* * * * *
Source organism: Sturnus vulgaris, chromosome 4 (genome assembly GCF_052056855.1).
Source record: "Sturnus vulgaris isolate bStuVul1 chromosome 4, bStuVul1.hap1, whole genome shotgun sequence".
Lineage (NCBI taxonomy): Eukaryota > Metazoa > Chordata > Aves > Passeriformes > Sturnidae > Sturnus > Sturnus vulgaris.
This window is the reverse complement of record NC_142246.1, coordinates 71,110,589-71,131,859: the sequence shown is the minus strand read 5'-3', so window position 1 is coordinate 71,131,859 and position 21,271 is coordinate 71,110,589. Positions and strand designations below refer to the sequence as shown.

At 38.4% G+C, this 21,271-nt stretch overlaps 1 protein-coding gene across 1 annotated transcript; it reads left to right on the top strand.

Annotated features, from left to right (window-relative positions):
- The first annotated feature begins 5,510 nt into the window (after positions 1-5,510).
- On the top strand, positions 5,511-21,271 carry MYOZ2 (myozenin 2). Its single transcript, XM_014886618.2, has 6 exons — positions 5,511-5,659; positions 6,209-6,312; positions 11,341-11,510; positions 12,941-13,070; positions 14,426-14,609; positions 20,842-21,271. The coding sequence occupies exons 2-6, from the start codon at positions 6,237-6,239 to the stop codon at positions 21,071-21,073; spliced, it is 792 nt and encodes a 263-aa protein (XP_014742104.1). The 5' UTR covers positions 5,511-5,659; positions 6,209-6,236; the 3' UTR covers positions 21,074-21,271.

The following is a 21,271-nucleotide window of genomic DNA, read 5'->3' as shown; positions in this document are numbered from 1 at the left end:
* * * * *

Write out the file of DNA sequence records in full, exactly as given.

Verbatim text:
Source organism: Sturnus vulgaris, chromosome 4 (genome assembly GCF_052056855.1).
Source record: "Sturnus vulgaris isolate bStuVul1 chromosome 4, bStuVul1.hap1, whole genome shotgun sequence".
Lineage (NCBI taxonomy): Eukaryota > Metazoa > Chordata > Aves > Passeriformes > Sturnidae > Sturnus > Sturnus vulgaris.
This window is the reverse complement of record NC_142246.1, coordinates 71,110,589-71,131,859: the sequence shown is the minus strand read 5'-3', so window position 1 is coordinate 71,131,859 and position 21,271 is coordinate 71,110,589. Positions and strand designations below refer to the sequence as shown.

At 38.4% G+C, this 21,271-nt stretch overlaps 1 protein-coding gene across 1 annotated transcript; it reads left to right on the top strand.

Annotated features, from left to right (window-relative positions):
- The first annotated feature begins 5,510 nt into the window (after positions 1-5,510).
- On the top strand, positions 5,511-21,271 carry MYOZ2 (myozenin 2). Its single transcript, XM_014886618.2, has 6 exons — positions 5,511-5,659; positions 6,209-6,312; positions 11,341-11,510; positions 12,941-13,070; positions 14,426-14,609; positions 20,842-21,271. The coding sequence occupies exons 2-6, from the start codon at positions 6,237-6,239 to the stop codon at positions 21,071-21,073; spliced, it is 792 nt and encodes a 263-aa protein (XP_014742104.1). The 5' UTR covers positions 5,511-5,659; positions 6,209-6,236; the 3' UTR covers positions 21,074-21,271.

The following is a 21,271-nucleotide window of genomic DNA, read 5'->3' as shown; positions in this document are numbered from 1 at the left end: